Background and purpose: Limited data on the brain penetration of potential stroke treatments have been cited as a major weakness contributing to numerous failed clinical trials. Thus, we tested whether interleukin-1 receptor antagonist (IL-1RA), established as a potent inhibitor of brain injury in animals and currently in clinical development, reaches the brain via a clinically relevant administration route, in experimental stroke.
Experimental approach: Male, Sprague-Dawley rats [either naïve or exposed to middle cerebral artery occlusion (MCAo)] were given a single s.c. dose of IL-1RA (100 mg*kg(-1)). The pharmacokinetic profile of IL-1RA was assessed in plasma and CSF up to 24 h post-administration. Brain tissue distribution of administered IL-1RA was assessed using immunohistochemistry. In a separate experiment, the neuroprotective effect of the single s.c. dose of IL-1RA in MCAo was assessed versus a placebo control group.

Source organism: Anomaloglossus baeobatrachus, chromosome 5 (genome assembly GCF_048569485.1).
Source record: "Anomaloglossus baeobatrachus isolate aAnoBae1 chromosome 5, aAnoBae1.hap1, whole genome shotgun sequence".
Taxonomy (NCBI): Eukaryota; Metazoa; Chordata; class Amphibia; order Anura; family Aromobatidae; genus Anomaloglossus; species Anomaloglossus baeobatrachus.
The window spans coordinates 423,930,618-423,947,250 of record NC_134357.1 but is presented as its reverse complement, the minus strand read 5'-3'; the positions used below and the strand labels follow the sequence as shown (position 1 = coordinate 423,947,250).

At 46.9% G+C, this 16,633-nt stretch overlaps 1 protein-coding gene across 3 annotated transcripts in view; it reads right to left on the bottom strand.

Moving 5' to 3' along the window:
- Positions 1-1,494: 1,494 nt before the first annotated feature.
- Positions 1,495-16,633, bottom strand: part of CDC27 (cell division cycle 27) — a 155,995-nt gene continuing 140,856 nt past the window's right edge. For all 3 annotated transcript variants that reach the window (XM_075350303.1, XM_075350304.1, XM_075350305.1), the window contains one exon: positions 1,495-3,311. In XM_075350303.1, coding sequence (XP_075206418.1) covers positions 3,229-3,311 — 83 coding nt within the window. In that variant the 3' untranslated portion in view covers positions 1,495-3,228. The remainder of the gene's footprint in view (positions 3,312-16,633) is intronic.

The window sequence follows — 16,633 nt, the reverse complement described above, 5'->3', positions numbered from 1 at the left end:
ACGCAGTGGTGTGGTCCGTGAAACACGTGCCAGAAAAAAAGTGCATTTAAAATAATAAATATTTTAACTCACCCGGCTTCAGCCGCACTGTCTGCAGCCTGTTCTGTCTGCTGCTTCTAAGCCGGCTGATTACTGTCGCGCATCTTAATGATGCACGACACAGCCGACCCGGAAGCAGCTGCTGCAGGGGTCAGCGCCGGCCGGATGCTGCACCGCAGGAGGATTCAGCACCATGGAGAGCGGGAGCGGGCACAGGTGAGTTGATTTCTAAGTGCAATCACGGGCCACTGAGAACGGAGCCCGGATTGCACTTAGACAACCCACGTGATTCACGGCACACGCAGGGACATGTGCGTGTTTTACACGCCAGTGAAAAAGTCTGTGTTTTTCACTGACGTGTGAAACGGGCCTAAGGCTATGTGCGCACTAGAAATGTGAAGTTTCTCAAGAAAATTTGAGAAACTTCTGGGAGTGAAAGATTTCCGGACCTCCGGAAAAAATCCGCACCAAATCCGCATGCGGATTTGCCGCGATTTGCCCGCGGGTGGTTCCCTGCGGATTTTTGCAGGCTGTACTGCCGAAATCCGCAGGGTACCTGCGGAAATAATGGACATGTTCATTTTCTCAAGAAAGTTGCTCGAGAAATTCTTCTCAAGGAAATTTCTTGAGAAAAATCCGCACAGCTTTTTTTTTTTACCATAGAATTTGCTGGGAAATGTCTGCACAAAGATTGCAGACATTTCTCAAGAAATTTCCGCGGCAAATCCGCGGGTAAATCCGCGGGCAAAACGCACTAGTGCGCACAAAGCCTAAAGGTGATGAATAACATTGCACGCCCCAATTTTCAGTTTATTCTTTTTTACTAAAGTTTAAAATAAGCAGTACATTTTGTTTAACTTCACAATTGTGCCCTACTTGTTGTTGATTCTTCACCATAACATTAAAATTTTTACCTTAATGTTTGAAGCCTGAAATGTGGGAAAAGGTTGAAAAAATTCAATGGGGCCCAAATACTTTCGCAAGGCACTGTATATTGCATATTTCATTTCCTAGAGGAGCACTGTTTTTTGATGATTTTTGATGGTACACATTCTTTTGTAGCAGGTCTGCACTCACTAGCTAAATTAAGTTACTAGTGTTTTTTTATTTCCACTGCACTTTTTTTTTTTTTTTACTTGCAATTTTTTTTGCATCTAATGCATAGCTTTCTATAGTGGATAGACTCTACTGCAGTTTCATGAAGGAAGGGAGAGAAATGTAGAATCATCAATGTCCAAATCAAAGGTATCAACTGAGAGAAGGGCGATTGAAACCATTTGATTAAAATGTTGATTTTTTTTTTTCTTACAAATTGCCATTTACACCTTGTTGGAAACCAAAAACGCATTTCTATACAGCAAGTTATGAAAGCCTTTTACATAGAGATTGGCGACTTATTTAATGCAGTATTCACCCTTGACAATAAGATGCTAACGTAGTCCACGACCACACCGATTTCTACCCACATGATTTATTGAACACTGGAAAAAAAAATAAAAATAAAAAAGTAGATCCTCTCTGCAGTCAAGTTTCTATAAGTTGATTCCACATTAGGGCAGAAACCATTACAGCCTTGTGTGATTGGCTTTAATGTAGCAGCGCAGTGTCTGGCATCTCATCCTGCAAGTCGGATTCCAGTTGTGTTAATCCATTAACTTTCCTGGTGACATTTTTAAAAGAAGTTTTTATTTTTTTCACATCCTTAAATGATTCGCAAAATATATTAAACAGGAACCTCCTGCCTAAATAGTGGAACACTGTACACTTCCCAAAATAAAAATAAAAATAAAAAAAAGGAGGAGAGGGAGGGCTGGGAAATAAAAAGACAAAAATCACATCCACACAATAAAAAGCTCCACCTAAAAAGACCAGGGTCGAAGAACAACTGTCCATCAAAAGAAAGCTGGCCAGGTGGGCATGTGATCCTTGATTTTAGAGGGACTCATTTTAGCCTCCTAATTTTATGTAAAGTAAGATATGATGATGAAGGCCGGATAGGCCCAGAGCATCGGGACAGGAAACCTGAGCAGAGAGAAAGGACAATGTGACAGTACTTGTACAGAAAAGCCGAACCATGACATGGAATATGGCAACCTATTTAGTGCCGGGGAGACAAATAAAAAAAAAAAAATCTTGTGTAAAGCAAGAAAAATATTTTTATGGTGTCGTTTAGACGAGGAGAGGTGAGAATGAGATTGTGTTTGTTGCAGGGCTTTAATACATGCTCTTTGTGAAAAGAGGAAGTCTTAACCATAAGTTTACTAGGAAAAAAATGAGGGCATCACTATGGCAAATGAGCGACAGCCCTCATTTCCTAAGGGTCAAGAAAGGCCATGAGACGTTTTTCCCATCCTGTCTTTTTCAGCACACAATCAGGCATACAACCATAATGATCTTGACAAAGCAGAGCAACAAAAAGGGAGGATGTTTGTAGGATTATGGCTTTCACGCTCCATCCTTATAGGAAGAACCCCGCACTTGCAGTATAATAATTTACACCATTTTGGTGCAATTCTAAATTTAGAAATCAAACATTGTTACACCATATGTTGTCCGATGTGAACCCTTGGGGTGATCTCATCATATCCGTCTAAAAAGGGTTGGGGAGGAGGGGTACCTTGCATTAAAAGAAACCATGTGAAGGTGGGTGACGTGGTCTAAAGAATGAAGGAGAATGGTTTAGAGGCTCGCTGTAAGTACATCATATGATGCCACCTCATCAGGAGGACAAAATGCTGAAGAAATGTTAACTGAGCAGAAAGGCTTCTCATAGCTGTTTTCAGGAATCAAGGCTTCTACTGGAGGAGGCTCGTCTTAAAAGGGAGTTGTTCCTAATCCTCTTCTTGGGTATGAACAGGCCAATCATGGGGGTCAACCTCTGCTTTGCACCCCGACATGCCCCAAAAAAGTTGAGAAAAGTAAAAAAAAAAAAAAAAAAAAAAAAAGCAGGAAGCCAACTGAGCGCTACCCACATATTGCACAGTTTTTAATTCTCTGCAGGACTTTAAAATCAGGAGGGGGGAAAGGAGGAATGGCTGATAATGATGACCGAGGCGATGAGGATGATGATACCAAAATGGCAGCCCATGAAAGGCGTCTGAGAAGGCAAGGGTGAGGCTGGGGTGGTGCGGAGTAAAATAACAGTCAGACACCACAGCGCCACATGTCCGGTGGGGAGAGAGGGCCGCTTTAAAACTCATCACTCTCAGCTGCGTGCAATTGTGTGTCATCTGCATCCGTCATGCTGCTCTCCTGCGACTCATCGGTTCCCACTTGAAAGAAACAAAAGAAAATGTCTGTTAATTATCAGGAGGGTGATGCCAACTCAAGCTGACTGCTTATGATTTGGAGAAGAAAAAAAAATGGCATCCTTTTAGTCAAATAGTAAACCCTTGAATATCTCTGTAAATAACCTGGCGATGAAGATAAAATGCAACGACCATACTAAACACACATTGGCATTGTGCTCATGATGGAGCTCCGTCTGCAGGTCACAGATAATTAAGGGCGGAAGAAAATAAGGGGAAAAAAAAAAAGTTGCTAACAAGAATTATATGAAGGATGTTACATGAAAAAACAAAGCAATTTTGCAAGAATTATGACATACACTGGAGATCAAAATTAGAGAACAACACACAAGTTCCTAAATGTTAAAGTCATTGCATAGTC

Key results: A single s.c. dose of IL-1RA reduced damage caused by MCAo by 33%. This dose resulted in sustained, high concentrations in plasma and CSF, penetrated brain tissue exclusively in areas of blood-brain barrier breakdown and co-localized with morphologically viable neurones. CSF concentrations did not reflect massive parenchymal infiltration of IL-1RA in MCAo animals compared to naïve.
Conclusions and implications: These data are the first to show that a potential treatment for stroke, IL-1RA, rapidly reaches salvageable brain tissue via an administration route that is clinically relevant. This allows confidence that IL-1RA, as a candidate for further clinical development, is able to confer its protective actions both peripherally and centrally.